Emergency of a blocked cat

Is he making frequent trips to the litter box and not producing urine? Is he howling and licking his genitals? Is he laying on his side, not moving, listless, not eating, vomiting?

If the cat is a male, he is at risk for an especially life-threatening complication of this syndrome: the urinary blockage.DO NOT PUT OFF HAVING THE CAT CHECKED! If the blockage persists for longer than 24 hours,urinary toxins will have started to build up in the system.

Mucus, crystals and even tiny bladder stones can clump together to form an actual plug in the narrow male cat urethra. The opening is so small that it does not take a lot to completely or even partially obstruct urine flow. Only a few drops of urine are produced or sometimes no urine at all is produced.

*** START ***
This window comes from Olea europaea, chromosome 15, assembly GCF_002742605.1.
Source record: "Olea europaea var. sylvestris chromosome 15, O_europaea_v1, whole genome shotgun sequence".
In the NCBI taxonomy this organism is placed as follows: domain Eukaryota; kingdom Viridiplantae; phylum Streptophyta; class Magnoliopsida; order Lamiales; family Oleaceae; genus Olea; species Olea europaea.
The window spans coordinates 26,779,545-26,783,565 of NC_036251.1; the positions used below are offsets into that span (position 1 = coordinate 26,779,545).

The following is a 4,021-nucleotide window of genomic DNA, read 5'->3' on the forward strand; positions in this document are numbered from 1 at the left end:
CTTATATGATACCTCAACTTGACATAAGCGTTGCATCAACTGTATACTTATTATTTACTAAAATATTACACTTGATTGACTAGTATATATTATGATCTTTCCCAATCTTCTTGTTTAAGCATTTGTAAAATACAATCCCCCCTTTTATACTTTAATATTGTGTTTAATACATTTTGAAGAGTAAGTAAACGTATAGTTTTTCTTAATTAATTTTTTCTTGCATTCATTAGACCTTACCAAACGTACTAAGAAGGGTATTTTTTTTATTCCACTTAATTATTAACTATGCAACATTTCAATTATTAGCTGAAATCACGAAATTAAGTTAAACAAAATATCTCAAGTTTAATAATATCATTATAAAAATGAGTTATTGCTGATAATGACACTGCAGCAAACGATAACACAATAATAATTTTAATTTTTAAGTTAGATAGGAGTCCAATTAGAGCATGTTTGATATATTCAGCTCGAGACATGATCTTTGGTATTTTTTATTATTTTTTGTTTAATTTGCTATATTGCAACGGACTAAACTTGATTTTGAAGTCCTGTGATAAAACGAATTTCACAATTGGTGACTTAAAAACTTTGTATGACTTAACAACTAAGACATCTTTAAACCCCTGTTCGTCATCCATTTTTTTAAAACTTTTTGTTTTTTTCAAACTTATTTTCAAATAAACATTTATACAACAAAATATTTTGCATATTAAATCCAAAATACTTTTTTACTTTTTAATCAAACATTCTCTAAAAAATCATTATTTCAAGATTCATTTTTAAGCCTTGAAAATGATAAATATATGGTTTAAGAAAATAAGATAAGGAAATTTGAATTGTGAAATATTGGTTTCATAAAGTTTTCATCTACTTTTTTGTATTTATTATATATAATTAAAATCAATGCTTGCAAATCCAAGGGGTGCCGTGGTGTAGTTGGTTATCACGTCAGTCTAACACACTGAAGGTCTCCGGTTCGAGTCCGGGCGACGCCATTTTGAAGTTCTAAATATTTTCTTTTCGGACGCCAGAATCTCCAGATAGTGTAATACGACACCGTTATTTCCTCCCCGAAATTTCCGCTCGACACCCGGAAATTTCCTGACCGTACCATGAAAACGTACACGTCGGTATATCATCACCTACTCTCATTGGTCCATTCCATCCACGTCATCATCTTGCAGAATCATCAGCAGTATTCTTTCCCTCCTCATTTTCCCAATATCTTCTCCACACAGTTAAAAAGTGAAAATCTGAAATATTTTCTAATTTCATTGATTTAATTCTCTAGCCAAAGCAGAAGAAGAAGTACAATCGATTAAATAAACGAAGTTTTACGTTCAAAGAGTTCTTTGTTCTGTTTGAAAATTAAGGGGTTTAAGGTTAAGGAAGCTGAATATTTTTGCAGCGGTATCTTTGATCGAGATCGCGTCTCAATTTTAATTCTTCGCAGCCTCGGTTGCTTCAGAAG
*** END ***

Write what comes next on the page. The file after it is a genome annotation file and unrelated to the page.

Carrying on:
It is hard to tell when a cat is actually blocked as the inflammation, urgency, and non-productive straining also accompany cystitis whether or not there is a blockage. The easiest way to tell is by actually feeling in the belly for the presence of a distended bladder. It is often the size of a peach and about as hard and firm as a peach if it there is an obstruction. (Normal bladders are usually soft like partly filled water balloons and non-obstructed inflamed bladders are usually very small or empty). Still, while this size and texture difference is obvious to the veterinarian, most pet owners are not able to feel for the bladder correctly. If there is any question about whether a male cat is blocked, he should be taken to the vet for evaluation as soon as possible.

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